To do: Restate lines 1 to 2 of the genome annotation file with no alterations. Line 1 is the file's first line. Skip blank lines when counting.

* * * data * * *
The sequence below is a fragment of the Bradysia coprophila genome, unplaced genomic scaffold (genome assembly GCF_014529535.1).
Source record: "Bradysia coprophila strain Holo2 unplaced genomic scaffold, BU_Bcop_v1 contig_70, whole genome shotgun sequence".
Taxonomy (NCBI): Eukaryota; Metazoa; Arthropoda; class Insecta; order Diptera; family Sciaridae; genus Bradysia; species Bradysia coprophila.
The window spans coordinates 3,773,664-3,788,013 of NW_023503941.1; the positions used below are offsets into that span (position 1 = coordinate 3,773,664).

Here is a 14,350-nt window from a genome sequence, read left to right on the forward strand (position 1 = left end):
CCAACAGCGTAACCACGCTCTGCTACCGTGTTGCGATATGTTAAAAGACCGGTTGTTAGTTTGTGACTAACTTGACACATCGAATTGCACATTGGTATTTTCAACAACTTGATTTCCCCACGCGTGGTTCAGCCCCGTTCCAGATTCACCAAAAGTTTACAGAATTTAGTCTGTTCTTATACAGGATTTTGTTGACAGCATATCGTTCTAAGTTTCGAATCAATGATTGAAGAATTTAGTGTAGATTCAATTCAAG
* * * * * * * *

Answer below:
The sequence below is a fragment of the Bradysia coprophila genome, unplaced genomic scaffold (genome assembly GCF_014529535.1).
Source record: "Bradysia coprophila strain Holo2 unplaced genomic scaffold, BU_Bcop_v1 contig_70, whole genome shotgun sequence".